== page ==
Cork football fans Niall O’Flaherty (vocals), Pat O’Connell (guitar), Paul Fennelly (bass) and Ger Lyons (drums) began gigging locally in 1988 before taking the leap and moving to the bright lights of Dublin; a successful selling demo ‘Confessions Of A Sellafiled Sex Guru’ already under their belt.
Shortly afterwards Lyons and Fennell left the band to be replaced by Monty McCarthy and John McAuliffe respectively and whilst headlining the Cork Rocks Weekend they were spotted by Martin Heath of Rhythm Kings Records and a deal offer followed. Alan McFeely in turn replaced McAuliffe at this point.
Debut single ‘Where’s Me Jumper?’ was released in January 1992 and an invitation to record a John Peel Session helped further cement the Sultan’s growing reputation in the UK.
Follow up single ‘Stupid Kid’ topped the Indie Charts and secured the band slots at the 1992 London Fleadh, Ireland’s Feile Festival and the Reading Festival.
Having supported Carter USM on a European tour the band signed to Epic and single ‘You Talk Too Much’ reached number 32 in the UK Singles Chart. Debut album ‘Casual Sex In The Cineplex’ hit 26 in the Albums Chart.
Popularity in Continental Europe and Japan (the band were one of the few to play Hiroshima) provided the commercial support for extensive touring over the next few years and the release of the band’s second album ‘Teenage Drug’ (this record being marketing with the ‘F.C.’ epithet conspicuous by its absence).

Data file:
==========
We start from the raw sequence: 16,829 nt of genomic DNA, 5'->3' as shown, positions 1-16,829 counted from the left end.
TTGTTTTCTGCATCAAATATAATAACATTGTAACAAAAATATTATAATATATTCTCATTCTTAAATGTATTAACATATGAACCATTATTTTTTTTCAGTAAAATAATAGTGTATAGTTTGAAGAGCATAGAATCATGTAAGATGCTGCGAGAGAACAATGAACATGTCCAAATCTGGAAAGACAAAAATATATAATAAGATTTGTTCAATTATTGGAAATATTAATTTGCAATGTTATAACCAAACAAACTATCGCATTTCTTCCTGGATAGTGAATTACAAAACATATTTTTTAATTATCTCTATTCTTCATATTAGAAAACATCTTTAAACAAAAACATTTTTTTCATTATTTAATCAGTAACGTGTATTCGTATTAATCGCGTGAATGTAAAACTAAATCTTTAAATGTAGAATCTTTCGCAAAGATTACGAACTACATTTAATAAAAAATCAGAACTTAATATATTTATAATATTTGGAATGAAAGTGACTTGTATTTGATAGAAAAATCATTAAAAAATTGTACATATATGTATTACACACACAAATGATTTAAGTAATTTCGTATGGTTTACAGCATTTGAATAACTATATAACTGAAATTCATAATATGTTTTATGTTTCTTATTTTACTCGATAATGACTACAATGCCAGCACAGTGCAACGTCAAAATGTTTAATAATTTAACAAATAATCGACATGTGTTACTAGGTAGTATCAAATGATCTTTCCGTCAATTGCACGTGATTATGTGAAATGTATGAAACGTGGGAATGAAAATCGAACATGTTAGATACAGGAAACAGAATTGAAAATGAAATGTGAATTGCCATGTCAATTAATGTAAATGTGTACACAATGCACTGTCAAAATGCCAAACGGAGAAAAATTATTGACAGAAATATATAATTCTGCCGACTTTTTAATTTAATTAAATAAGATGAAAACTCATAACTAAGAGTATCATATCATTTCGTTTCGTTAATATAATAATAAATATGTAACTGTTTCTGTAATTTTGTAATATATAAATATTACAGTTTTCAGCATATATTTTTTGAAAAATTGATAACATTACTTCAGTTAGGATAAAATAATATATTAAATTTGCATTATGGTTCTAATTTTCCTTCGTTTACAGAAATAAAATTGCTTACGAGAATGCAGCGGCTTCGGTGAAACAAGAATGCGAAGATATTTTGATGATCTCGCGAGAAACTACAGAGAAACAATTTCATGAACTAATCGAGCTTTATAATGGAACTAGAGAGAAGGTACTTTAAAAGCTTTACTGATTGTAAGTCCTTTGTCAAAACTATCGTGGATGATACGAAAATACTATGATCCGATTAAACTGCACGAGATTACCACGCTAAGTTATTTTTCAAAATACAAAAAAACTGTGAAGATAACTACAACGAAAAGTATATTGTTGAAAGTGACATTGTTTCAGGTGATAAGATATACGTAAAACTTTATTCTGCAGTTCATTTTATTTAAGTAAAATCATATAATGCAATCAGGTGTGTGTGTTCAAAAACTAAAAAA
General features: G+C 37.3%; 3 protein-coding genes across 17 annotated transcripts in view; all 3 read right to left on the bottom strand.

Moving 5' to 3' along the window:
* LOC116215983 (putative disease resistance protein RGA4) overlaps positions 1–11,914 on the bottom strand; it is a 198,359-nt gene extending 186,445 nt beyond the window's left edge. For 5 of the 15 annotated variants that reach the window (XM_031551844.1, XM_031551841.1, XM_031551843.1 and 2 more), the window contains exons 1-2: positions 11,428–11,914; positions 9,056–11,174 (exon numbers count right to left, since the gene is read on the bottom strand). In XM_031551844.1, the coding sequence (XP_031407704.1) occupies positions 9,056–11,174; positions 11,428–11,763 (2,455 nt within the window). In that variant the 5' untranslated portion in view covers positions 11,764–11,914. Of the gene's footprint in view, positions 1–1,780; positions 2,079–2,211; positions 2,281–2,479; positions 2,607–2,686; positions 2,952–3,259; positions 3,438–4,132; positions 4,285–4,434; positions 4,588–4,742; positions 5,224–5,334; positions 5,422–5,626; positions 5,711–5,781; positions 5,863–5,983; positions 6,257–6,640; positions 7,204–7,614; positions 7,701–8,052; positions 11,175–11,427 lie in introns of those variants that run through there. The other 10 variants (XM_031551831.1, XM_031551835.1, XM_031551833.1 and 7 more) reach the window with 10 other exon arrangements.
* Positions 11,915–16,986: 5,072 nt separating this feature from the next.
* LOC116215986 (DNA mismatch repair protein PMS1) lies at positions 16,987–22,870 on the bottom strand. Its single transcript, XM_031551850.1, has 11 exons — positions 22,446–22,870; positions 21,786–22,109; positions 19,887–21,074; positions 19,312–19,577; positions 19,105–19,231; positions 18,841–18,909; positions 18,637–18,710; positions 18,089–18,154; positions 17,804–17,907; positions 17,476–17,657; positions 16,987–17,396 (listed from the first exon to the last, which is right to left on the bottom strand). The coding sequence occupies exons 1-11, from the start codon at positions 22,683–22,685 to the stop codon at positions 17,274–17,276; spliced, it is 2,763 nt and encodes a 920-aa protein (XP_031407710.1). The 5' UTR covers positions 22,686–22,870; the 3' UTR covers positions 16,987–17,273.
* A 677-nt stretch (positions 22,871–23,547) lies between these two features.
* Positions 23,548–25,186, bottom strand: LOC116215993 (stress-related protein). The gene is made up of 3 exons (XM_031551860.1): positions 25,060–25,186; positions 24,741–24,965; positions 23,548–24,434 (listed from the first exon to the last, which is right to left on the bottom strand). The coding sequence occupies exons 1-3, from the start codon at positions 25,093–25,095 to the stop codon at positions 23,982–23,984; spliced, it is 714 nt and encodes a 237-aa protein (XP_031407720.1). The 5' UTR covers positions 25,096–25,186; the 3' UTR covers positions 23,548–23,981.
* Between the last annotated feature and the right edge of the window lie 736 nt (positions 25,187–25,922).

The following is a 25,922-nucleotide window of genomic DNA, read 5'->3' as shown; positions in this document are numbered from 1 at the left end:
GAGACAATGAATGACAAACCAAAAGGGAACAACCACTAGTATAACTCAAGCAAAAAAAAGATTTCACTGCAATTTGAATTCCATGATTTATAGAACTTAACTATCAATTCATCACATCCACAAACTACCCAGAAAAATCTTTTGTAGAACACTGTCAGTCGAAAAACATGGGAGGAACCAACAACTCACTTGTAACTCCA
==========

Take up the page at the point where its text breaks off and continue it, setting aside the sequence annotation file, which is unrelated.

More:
Hard work and plenty of miles followed, including a 1996 tour supporting The Ramones (by then the band were known simply as ‘The Sultans’) and a Paris date supporting The Sex Pistols.
Third album ‘Good Year For Trouble’ made little impact on the charts, perhaps not unsurprisingly given that the bondage themed artwork resulted in both HMV and Virgin refusing to stock the record.
The band were subsequently dropped by their label and split soon after.
Solo projects kept the band members busy for the next few years until The Sultans of Ping reformed in 2005.
The title of the Sultan’s track ‘Give Him A Ball And A Yard Of Grass’ is a direct quote from Brian Clough when describing Nottingham Forest winger John Robertson.
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